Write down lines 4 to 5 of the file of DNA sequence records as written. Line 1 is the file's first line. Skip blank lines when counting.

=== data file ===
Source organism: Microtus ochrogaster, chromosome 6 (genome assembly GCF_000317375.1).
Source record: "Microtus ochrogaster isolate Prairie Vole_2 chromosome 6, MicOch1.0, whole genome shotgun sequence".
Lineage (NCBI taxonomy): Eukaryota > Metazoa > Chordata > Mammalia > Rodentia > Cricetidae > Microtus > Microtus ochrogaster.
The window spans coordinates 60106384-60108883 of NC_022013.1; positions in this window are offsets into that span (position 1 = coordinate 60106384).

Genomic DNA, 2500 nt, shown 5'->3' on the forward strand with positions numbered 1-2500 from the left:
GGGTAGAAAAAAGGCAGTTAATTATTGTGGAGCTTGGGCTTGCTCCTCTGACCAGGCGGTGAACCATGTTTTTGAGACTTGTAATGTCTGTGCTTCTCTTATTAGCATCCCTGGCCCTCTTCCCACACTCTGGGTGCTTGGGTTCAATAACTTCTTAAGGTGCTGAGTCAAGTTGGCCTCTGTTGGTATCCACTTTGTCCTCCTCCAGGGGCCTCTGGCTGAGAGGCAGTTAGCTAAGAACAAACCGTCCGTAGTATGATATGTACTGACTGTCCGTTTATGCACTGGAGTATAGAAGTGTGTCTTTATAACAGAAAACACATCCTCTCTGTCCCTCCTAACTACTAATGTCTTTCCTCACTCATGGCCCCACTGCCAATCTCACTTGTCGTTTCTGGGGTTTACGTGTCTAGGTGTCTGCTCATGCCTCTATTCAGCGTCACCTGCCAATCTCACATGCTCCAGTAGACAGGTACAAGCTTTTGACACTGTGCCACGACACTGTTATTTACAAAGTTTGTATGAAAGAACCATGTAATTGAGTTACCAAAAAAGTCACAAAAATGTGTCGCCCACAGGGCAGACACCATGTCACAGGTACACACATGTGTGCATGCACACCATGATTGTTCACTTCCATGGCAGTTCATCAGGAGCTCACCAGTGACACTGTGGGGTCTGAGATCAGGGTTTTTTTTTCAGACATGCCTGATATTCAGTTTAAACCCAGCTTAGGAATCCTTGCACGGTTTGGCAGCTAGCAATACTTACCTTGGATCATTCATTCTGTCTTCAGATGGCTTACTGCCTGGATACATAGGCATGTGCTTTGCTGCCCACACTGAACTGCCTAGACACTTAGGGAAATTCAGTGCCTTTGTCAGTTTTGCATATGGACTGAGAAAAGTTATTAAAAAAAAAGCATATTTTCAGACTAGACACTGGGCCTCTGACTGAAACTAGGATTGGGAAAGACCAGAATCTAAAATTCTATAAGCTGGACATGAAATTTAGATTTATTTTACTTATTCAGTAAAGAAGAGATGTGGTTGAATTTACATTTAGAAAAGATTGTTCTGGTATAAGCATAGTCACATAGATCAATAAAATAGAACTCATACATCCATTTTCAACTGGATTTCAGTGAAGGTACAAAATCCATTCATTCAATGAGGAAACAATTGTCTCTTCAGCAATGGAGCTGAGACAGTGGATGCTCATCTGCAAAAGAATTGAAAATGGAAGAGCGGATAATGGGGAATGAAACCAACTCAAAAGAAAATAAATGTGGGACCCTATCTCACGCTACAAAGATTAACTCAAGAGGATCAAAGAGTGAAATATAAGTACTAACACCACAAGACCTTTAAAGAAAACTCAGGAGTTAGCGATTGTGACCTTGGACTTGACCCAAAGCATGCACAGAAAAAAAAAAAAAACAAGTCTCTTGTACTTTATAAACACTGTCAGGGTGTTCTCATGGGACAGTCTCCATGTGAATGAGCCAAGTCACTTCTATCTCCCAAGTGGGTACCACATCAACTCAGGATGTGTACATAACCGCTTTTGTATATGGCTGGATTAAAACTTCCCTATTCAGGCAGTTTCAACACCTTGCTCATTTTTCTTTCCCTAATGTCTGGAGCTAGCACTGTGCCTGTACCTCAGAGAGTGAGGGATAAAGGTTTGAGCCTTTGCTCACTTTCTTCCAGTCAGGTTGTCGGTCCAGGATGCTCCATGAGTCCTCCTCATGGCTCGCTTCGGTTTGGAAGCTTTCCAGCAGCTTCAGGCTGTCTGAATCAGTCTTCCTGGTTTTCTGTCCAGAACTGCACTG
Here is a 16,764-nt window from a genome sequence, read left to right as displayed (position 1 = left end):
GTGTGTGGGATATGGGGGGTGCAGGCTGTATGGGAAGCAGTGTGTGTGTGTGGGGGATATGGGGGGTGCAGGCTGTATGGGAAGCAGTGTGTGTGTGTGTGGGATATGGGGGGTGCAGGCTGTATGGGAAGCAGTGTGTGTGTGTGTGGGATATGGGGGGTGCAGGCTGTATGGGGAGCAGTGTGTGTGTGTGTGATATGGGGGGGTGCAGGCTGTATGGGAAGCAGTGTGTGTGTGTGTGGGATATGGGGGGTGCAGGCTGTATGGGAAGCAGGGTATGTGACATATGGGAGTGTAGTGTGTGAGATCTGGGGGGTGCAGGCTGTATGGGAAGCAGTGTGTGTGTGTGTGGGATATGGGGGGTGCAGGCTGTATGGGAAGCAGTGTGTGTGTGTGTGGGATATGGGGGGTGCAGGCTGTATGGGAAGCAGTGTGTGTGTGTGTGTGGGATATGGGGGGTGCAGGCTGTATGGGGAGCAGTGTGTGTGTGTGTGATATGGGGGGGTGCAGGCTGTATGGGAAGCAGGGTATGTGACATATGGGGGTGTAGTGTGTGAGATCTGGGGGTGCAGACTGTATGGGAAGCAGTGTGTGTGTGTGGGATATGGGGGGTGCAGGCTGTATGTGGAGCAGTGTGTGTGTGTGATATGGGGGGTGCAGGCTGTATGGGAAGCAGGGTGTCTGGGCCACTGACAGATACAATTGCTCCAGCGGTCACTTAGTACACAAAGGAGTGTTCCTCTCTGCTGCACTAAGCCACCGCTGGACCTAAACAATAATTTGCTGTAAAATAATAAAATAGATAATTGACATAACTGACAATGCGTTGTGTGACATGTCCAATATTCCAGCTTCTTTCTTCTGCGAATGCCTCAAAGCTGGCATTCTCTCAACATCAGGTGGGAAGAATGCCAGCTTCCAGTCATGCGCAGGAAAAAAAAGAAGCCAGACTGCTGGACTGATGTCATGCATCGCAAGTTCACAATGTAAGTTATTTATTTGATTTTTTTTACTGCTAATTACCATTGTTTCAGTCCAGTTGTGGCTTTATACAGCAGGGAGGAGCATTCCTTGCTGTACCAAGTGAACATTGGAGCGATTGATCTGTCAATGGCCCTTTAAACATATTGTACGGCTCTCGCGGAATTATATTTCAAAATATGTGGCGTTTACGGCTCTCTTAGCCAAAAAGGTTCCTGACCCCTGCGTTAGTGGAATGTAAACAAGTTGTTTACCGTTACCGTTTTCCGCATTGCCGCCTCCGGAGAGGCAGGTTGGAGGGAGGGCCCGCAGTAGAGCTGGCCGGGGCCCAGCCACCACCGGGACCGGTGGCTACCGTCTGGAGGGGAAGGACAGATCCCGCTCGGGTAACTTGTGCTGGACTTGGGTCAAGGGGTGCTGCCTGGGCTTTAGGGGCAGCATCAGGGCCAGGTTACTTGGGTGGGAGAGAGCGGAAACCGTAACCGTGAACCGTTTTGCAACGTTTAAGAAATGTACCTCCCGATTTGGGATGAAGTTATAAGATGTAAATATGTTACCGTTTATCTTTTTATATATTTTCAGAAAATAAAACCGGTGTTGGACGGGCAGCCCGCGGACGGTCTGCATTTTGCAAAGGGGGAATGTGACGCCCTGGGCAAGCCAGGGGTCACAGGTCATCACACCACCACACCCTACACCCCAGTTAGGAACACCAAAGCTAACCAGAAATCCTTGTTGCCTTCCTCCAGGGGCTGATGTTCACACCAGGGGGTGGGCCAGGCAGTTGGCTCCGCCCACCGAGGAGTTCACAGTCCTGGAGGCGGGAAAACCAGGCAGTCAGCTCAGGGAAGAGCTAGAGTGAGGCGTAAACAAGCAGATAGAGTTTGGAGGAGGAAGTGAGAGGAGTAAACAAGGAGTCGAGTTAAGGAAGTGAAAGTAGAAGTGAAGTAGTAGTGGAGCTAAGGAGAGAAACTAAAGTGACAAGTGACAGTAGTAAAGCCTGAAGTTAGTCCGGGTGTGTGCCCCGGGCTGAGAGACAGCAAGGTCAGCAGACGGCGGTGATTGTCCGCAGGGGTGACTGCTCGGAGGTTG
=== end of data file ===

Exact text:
The window spans coordinates 60106384-60108883 of NC_022013.1; positions in this window are offsets into that span (position 1 = coordinate 60106384).

Genomic DNA, 2500 nt, shown 5'->3' on the forward strand with positions numbered 1-2500 from the left: